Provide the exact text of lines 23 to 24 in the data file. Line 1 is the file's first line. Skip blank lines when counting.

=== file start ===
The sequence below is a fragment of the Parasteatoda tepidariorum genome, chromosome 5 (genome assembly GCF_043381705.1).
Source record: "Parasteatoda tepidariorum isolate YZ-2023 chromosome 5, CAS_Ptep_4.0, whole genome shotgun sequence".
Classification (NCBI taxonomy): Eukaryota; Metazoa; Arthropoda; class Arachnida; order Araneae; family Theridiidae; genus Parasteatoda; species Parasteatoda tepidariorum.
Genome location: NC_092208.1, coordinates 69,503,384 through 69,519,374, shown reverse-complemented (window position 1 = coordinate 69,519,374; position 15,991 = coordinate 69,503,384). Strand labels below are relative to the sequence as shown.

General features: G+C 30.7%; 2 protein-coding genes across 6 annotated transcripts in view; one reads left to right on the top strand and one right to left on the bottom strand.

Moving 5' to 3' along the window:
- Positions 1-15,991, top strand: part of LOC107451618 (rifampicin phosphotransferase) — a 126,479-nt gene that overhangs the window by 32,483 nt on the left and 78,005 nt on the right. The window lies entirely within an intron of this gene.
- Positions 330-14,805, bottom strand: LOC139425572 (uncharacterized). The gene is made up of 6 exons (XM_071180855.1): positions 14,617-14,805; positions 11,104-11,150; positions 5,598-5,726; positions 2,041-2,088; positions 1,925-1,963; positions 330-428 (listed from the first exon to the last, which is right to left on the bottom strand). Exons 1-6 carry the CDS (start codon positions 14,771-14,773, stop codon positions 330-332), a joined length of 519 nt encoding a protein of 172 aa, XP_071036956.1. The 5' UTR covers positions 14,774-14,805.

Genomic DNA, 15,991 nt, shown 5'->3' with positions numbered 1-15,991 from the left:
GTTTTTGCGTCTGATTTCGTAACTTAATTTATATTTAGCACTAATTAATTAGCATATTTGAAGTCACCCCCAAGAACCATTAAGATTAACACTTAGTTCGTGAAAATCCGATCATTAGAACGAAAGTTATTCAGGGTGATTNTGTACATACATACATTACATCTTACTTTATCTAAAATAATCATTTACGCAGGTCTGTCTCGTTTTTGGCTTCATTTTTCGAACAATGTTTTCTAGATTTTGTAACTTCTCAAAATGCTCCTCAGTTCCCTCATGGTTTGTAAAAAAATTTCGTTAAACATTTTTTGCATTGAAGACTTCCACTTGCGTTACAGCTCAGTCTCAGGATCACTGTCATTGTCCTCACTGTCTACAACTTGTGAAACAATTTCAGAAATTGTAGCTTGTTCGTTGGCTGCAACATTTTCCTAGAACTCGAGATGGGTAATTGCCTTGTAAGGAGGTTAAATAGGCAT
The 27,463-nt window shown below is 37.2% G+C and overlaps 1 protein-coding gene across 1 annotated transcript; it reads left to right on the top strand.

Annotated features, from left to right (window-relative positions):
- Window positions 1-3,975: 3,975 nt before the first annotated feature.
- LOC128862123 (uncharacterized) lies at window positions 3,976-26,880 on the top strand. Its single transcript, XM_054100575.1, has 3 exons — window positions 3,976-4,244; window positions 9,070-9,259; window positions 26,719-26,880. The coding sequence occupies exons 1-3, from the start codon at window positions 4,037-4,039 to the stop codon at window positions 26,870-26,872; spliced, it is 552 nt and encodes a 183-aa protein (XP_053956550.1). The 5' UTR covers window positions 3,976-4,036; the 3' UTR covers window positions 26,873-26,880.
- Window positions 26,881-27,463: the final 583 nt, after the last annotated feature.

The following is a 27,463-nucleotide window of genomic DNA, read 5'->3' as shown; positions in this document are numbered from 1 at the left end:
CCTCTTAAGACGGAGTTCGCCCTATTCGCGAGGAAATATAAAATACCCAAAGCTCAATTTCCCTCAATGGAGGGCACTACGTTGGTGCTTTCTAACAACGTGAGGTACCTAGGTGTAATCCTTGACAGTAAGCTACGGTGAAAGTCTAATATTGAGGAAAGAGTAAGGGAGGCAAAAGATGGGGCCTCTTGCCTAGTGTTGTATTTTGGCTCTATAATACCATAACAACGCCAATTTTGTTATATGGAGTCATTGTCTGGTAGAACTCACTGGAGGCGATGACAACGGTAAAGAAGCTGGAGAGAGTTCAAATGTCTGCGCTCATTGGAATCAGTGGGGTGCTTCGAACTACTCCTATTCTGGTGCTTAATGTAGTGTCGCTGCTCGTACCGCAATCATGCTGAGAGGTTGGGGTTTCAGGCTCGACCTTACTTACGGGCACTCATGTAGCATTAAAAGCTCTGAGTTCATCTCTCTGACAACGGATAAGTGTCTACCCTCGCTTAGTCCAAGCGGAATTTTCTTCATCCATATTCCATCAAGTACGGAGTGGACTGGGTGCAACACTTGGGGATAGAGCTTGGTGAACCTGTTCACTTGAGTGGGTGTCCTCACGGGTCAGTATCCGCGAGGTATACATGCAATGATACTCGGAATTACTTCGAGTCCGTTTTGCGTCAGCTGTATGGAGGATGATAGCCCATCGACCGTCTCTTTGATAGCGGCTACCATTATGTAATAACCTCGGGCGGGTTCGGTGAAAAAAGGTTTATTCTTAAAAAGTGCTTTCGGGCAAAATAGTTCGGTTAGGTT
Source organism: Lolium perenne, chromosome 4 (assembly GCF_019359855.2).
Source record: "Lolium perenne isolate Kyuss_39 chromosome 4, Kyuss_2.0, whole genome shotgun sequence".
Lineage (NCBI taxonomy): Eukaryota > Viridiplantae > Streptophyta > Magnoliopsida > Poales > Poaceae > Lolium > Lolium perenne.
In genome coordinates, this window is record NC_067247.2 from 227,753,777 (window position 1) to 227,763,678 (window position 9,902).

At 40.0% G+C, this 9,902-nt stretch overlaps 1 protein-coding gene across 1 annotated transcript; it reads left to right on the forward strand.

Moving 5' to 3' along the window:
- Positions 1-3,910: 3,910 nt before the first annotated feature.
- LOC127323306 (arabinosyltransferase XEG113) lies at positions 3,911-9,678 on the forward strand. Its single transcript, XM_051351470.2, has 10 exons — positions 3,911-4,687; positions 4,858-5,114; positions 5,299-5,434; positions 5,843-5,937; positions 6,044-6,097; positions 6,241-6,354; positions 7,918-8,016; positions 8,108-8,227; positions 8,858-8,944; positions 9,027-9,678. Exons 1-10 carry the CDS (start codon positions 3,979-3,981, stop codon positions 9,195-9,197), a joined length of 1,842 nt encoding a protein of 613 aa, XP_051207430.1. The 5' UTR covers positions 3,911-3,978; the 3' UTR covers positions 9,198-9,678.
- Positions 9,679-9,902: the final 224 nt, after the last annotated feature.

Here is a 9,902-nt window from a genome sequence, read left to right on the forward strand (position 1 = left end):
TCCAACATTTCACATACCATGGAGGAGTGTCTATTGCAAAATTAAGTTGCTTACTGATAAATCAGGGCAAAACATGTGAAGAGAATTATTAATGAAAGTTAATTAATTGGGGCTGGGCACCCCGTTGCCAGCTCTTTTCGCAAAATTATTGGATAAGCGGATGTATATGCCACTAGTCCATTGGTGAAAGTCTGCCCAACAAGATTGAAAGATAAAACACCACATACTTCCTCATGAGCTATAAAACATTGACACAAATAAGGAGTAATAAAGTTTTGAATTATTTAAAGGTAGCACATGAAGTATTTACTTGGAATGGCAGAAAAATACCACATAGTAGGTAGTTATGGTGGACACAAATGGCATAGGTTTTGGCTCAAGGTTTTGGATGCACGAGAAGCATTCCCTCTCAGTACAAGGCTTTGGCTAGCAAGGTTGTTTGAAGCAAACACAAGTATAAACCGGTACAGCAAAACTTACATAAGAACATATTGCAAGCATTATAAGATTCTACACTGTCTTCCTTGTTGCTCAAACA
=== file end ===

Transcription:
Moving 5' to 3' along the window:
- Positions 1-3,910: 3,910 nt before the first annotated feature.